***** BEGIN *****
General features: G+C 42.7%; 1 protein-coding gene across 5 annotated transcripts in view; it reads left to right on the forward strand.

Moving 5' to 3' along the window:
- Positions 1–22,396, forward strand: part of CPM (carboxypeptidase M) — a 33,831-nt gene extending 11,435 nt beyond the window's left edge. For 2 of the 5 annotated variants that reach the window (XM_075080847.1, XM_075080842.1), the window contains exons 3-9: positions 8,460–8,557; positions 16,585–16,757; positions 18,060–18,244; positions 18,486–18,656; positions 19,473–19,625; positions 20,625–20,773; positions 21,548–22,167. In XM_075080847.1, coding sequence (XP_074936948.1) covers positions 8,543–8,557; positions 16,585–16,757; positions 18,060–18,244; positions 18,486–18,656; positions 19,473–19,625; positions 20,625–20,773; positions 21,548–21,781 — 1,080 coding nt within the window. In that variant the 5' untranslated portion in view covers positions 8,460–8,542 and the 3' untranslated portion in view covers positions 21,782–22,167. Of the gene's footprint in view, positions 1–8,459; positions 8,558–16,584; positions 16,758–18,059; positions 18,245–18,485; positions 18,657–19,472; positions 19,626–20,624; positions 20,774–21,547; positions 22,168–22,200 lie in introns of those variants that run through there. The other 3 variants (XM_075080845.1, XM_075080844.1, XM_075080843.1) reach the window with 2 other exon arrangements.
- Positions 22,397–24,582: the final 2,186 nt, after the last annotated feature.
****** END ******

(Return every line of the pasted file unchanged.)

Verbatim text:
General features: G+C 42.7%; 1 protein-coding gene across 5 annotated transcripts in view; it reads left to right on the forward strand.

Moving 5' to 3' along the window:
- Positions 1–22,396, forward strand: part of CPM (carboxypeptidase M) — a 33,831-nt gene extending 11,435 nt beyond the window's left edge. For 2 of the 5 annotated variants that reach the window (XM_075080847.1, XM_075080842.1), the window contains exons 3-9: positions 8,460–8,557; positions 16,585–16,757; positions 18,060–18,244; positions 18,486–18,656; positions 19,473–19,625; positions 20,625–20,773; positions 21,548–22,167. In XM_075080847.1, coding sequence (XP_074936948.1) covers positions 8,543–8,557; positions 16,585–16,757; positions 18,060–18,244; positions 18,486–18,656; positions 19,473–19,625; positions 20,625–20,773; positions 21,548–21,781 — 1,080 coding nt within the window. In that variant the 5' untranslated portion in view covers positions 8,460–8,542 and the 3' untranslated portion in view covers positions 21,782–22,167. Of the gene's footprint in view, positions 1–8,459; positions 8,558–16,584; positions 16,758–18,059; positions 18,245–18,485; positions 18,657–19,472; positions 19,626–20,624; positions 20,774–21,547; positions 22,168–22,200 lie in introns of those variants that run through there. The other 3 variants (XM_075080845.1, XM_075080844.1, XM_075080843.1) reach the window with 2 other exon arrangements.
- Positions 22,397–24,582: the final 2,186 nt, after the last annotated feature.